December 7th, our last full day, was another Ghibli day!  Today was our trip to the Ghibli museum.  We had to go west again, to Mitaka.  The museum is in this beautiful, overgrown building, with architecture that makes it look like it sprang from a child's imagination.  Inside, it was like the whole building was designed for children.  There were spaces that adults couldn't easily fit into, and tons of cool, interactive displays about how animation is made and how it works.  They also play a short film, which changes over time.  They never release any of these films, and when they stop showing it at the museum, they stop showing it for good.  It was also one of the least paternalistic museum visits I've experienced.  There were staff around watching the guests, but they never seemed to scold anyone, but rather encouraged them to touch and interact with the displays.  There was also a roof garden modeled after Laputa:  Castle in the Sky.  Interestingly, they don't allow photography in the museum.  I was initially disappointed, as it was so cool, I wanted to be able to share it with everyone.  But in the end I was glad I didn't take any pictures, because it helped me to focus on what a cool experience I was having.  At the end of our visit, we went to the gift shop for some souvenirs, and then had some green tea ice cream.  We decided that we needed to get more souvenirs for friends and family, so we went to Akihabara for the evening.  This mostly consisted of us walking around shops and in arcades.  But the buildings were so huge, and there were so many lights that it almost looked like daytime.  We had dinner at Yoshinoya then went back to the hotel.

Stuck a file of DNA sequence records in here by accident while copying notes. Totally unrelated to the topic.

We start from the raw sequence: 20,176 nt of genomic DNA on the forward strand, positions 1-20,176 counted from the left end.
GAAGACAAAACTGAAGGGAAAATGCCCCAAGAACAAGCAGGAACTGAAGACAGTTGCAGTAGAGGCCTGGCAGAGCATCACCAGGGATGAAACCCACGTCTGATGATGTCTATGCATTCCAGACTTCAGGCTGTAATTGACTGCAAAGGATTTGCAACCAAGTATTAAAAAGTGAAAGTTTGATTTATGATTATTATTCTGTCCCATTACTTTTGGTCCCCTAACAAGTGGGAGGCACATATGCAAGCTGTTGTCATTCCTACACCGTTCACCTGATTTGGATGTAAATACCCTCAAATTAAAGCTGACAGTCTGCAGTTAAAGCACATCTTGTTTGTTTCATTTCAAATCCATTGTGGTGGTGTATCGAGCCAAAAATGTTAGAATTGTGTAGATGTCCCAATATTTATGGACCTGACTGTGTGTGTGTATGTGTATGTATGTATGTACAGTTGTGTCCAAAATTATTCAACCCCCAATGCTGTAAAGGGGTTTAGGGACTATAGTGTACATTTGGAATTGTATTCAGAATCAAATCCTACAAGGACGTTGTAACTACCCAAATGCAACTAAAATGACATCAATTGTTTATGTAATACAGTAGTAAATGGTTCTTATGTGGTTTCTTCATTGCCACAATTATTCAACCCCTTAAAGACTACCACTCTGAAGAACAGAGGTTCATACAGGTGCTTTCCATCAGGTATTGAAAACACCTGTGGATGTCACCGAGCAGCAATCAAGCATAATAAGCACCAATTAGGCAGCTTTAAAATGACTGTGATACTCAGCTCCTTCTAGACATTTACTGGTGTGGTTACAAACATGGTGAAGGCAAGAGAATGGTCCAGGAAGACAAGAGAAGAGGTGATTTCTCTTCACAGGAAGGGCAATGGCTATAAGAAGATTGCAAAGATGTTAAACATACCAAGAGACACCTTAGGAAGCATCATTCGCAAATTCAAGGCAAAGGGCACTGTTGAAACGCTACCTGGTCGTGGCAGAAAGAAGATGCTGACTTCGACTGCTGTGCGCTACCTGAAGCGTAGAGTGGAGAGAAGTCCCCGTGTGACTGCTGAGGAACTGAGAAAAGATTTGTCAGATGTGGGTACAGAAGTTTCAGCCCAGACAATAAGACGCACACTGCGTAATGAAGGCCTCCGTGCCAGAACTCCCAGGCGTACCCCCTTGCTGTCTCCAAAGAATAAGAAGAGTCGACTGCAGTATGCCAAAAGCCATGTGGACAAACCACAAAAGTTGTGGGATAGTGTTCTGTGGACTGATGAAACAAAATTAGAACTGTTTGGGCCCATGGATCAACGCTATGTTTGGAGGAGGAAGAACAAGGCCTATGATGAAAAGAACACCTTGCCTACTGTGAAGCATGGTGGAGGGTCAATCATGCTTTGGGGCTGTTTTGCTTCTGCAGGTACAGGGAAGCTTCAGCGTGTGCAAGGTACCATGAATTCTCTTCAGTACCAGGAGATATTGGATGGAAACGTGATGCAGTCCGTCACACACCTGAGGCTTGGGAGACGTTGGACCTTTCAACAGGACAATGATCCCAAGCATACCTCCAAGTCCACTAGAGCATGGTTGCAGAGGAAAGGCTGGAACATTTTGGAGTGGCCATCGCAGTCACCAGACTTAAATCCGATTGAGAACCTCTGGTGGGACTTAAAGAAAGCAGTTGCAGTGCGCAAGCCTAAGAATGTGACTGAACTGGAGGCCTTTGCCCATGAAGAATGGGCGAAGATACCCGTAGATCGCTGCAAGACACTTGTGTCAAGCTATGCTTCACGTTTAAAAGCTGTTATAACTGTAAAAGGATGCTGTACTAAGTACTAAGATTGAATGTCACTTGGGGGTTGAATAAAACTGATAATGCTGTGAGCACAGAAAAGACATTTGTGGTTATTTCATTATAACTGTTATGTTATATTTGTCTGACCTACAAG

December 8th was our last day.  We started out by going to Tokyo station to buy Tokyo Banana (yum!).  Then we did some shopping at the station.  After we finished, we still had some time before we had to leave for our flight, so we decided to go to the Tokyo Metropolitan Government Building in Shinjuku.  We went up to the observation tower (there are two, but they open only one per day, trading off which one is open every other day) on the 45th floor.  We had cake at the cafe up there, and enjoyed the views.  But soon, it was time to take the hour and twenty minute long train ride back to Narita and a long flight home.  One last funny observation, our flight out of Narita left at about 4:20pm Tokyo time.  Our flight out of DC boarded at about 4:20pm Eastern time.  Time zones are weird.